Materials and Methods

Ethics and Biosafety Statement

The study design was reviewed and approved by the Animal Ethics Committee of Lanzhou Veterinary Research Institute (LVRI), Chinese Academy of Agricultural Sciences (CAAS). The procedures involving animals were carried out in accordance with the Animal Ethics Procedures and Guidelines of the People's Republic of China. Animals were monitored every day for the development of clinical signs of toxoplasmosis. All efforts were made to minimize suffering and to reduce the number of pigs used in the experiment. The potentially infectious clinical and laboratory waste, such as the remaining pig tissues and T. gondii oocysts, were decontaminated by autoclaving prior to disposal in accordance with the local institutional health and biosafety policy on the disposal of hazardous waste.

Animals and Parasite Challenge

Twenty-four, 14-week-old, specific-pathogen-free (SPF), outbred female white pigs were purchased from Beijing Center for SPF Swine Breeding and Management. To confirm the T. gondii-free status of pigs before being used in the experiment, pig serum was tested using modified agglutination test (MAT) as described previously (25). The 24 T. gondii-seronegative pigs were randomly assigned to eight groups (3 pigs/group), which were housed in separate units. The experimental groups included two control groups (6C_1 and 6C_2) at 6 days post infection (dpi), two control groups at 18 dpi (18C_1 and 18C_2), two infected groups at 6 dpi (6I_1 and 6I_2), and two infected groups at 18 dpi (18I_1 and 18I_2). In the infected groups, each pig was infected orally with 1,000 oocysts of T. gondii PYS strain (genotype ToxoDB#9) in 5 ml sterile Phosphate Buffered Saline (PBS, pH 7.4). Pigs in the uninfected (control) group received 5 ml sterile PBS without any oocysts. Pigs from infected and control groups were euthanized at day 6 and day 18 post infection. These two time points post infection were chosen because pig requires 6 days to develop IgM antibodies (indicative of acute infection), whereas IgG antibodies which mark chronic infection develop after 18 dpi (26). Tissue samples were collected from cerebral cortex (thereafter called brain), liver, spleen, lung and MLNs, and were stored separately at −80°C. A total of 200 mg collected from several sites of each organ were used for RNA extraction. Confirmation of T. gondii infection in all collected tissues was performed by PCR, as described previously (27).

Determination of Normalized Parasite Load in Pig Tissues Using Quantitative PCR (qPCR)

DNA of pig tissues was extracted using a TIANamp Genomic DNA Kit (Tiangen Biotech, Beijing, China) according to the manufacturer's recommendations. T. gondii B1 gene was used to determine normalized parasite load in pig tissues, and porcine gene coding for 18S rRNA was used to normalize the T. gondii B1 DNA to host DNA. Oligonucleotides for amplification of the porcine housekeeping gene 18S rRNA were: 18S-pigF (GCCTGCTGCCTTCCTTG) and 18S-pigR (ATGGTAGTCGCCGTGCC), with an expected product size of ~109 bp. The primers used for detection of T. gondii B1 were: B1F (TGCATAGGTTGCAGTCACTG) and B1R (TCTTTAAAGCGTTCGTGGTC) with an expected product size of ~131 bp. The samples with an exponential-amplification curve crossing the threshold were deemed positive for T. gondii, whereas samples with no amplification curve for T. gondii B1, but amplification of the 18S rRNA gene were considered negative for T. gondii. The 2 −ΔΔCT method [the method can also be displayed as 2−(CT value of target gene in tested group−CT value of housekeeping gene in tested group)/2 −(CT value of target gene in control group − CT value of house keeping gene in control group)] is generally used for calculation of the fold-change of the target genes in infected relative to control samples (28). However, because T. gondii gene cannot be detected in the tissue that free of T. gondii, we used the cycle threshold (CT) value of target and housekeeping gene to calculate the relative abundance of T. gondii B1 gene normalized to pig 18S rRNA gene in each infected tissue using the equation 2−ΔCT. − ΔCT = – (CT for the targeted T. gondii B1 gene - CT for the pig 18S rRNA gene). qPCR was performed in a Rotor-Gene Q system (QIAGEN, Hilden, Germany) using GoTap® qPCR Master Mix (Promega, Madison, WI, USA). The cycling conditions were 95°C for 5 min followed by 50 cycles of 95°C for 10 s, 60°C for 10 s, 72°C for 15 s; the temperatures of the melt curve analysis ranged from 72 to 95°C to ensure the specificity of the amplification products.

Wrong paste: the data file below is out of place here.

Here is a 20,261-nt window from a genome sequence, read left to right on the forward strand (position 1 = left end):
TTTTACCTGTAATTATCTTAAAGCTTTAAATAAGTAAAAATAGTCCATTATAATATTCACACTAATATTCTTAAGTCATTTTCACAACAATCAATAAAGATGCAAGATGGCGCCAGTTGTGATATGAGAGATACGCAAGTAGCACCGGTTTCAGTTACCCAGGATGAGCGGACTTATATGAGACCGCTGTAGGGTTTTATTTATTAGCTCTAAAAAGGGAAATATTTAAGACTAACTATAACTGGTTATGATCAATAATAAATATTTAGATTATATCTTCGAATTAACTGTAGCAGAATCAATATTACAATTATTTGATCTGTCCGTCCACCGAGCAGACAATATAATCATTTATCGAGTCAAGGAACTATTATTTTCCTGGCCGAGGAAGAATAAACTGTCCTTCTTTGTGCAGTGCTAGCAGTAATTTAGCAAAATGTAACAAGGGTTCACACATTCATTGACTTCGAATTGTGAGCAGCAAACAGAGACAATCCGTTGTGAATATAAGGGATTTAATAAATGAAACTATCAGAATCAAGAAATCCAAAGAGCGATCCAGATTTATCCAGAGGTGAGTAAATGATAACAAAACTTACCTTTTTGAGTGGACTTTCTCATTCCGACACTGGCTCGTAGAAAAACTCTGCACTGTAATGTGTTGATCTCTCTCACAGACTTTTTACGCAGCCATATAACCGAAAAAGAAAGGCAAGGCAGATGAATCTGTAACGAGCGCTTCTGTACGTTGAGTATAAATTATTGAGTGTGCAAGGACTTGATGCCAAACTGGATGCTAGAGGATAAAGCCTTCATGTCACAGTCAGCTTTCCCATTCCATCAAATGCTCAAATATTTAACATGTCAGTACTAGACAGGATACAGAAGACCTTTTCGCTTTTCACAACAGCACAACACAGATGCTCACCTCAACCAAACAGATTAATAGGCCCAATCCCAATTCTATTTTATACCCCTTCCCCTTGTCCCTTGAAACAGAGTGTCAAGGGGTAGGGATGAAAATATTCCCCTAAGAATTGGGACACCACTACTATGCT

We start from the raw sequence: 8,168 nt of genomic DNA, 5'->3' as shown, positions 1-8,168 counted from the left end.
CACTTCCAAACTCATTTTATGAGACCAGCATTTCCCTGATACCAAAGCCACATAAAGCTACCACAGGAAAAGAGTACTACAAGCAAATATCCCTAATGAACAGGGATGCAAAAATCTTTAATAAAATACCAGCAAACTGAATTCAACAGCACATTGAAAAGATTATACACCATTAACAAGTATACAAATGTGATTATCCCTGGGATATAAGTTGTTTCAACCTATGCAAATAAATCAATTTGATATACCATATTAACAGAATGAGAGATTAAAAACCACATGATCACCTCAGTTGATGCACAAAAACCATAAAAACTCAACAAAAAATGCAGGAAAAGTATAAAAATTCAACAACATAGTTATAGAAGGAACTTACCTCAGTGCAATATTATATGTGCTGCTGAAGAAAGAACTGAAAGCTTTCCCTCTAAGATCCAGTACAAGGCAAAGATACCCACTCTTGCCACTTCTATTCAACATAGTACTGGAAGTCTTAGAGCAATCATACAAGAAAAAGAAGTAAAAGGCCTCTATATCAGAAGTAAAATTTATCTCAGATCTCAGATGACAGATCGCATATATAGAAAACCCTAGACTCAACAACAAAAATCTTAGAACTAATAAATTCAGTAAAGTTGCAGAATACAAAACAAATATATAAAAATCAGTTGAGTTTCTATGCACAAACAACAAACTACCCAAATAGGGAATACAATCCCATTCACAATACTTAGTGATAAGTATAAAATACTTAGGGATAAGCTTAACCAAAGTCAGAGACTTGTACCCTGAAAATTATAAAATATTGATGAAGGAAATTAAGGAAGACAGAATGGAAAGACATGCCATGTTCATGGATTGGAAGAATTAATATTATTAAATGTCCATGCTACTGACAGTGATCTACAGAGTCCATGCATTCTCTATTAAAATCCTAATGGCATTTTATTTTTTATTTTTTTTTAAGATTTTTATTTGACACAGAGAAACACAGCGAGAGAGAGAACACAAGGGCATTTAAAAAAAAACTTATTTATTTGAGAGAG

RNA Extraction and Transcriptome Sequencing (RNA-Seq) Analysis